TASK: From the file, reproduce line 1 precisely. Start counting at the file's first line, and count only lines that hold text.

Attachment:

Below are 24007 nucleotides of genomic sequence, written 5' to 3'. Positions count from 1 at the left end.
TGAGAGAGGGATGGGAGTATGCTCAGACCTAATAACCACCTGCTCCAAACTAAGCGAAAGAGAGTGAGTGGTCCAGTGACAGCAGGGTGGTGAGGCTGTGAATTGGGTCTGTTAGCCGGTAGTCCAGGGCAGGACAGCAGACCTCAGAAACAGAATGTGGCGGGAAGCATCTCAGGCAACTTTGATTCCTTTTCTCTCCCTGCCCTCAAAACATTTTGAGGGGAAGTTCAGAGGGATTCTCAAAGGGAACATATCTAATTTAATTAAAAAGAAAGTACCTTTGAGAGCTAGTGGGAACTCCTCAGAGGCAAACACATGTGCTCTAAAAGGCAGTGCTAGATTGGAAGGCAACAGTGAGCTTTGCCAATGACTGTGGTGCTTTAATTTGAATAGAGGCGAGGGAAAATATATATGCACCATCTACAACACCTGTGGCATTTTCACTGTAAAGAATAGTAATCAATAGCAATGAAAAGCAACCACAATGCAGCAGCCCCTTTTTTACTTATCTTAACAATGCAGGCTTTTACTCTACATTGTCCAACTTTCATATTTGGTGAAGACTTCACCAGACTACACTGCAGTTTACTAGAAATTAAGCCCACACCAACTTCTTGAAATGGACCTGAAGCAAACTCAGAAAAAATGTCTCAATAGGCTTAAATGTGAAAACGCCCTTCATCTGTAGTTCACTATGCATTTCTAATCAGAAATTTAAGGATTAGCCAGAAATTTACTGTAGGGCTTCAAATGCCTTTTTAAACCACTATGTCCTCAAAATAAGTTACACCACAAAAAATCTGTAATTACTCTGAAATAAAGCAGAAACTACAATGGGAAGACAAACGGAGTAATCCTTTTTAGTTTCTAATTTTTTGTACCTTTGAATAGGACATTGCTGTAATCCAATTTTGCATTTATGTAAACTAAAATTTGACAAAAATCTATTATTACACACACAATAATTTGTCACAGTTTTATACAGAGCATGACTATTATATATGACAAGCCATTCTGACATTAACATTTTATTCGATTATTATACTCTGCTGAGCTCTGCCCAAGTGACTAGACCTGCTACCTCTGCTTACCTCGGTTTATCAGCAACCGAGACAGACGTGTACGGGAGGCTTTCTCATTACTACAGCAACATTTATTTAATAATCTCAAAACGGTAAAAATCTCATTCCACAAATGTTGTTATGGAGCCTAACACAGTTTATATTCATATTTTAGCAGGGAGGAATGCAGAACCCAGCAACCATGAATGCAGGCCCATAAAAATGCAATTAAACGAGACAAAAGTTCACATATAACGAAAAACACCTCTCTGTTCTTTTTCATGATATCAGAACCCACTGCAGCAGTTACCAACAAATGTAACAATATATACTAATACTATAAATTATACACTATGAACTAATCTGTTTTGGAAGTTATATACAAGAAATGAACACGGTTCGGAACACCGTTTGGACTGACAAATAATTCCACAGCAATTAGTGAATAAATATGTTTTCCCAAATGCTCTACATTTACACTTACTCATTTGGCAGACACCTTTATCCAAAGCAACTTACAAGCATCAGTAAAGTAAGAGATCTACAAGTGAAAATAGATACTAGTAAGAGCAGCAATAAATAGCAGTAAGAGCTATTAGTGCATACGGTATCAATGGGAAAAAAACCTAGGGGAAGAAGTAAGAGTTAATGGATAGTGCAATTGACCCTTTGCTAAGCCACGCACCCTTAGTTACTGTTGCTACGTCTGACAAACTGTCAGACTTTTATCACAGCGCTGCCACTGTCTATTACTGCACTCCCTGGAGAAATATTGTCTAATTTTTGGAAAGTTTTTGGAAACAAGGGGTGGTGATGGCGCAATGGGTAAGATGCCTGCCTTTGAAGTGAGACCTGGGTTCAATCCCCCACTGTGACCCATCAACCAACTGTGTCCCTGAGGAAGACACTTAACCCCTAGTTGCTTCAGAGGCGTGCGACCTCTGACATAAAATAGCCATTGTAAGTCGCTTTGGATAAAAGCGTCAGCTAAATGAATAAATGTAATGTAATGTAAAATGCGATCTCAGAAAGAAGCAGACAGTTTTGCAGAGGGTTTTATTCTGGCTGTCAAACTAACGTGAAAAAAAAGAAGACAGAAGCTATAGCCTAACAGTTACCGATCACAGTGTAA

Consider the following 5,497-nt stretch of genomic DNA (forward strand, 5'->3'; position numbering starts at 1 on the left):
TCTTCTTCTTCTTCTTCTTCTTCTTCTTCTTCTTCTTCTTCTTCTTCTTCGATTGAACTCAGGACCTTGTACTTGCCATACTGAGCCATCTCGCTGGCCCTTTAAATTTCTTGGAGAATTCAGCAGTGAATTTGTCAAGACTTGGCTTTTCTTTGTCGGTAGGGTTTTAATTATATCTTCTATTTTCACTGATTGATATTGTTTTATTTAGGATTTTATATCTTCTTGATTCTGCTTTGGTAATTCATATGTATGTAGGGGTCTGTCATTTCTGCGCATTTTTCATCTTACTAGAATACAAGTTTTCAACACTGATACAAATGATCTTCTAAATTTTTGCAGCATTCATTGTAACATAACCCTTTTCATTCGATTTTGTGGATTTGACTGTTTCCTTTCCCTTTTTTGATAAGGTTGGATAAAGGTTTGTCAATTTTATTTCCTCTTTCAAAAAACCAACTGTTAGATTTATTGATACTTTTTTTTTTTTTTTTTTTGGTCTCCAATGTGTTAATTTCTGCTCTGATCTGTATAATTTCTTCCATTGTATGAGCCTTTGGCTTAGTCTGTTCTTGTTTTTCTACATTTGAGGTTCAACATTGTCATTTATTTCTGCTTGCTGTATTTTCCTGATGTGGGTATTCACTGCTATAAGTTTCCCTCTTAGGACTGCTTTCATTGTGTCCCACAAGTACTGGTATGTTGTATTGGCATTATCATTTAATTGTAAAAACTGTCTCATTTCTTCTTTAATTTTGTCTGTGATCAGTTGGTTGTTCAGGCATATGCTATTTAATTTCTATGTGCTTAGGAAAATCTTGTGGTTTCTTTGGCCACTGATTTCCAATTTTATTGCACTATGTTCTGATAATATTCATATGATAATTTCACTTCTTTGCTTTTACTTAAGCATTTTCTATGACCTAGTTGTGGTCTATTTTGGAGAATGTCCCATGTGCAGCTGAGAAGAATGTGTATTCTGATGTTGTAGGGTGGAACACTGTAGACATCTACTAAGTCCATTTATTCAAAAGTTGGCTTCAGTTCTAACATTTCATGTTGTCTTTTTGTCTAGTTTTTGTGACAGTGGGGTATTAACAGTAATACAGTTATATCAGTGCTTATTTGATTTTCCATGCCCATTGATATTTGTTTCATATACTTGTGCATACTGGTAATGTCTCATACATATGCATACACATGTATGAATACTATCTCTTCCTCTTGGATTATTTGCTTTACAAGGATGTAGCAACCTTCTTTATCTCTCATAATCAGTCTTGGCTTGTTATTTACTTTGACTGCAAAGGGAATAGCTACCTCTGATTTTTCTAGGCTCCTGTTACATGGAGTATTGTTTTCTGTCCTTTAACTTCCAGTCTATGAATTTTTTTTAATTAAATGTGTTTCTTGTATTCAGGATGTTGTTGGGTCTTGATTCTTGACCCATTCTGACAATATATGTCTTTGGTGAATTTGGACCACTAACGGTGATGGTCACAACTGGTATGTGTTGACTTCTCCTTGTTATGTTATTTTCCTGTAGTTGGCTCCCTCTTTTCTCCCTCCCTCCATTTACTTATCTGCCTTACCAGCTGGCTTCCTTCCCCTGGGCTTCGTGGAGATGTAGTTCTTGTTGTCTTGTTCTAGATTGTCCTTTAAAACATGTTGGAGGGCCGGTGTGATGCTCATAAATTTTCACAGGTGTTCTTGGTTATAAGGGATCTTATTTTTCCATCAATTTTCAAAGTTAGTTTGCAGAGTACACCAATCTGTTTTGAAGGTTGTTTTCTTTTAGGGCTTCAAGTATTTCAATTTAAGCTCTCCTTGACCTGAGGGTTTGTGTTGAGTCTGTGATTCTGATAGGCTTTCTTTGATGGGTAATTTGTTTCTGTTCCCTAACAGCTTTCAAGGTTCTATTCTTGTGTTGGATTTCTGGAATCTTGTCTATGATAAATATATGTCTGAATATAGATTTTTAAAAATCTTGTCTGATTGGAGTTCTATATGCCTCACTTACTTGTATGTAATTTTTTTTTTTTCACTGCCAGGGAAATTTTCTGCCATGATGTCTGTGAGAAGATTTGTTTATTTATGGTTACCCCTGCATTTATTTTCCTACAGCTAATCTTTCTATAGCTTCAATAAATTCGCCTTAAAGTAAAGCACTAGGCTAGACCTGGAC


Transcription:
Below are 24007 nucleotides of genomic sequence, written 5' to 3'. Positions count from 1 at the left end.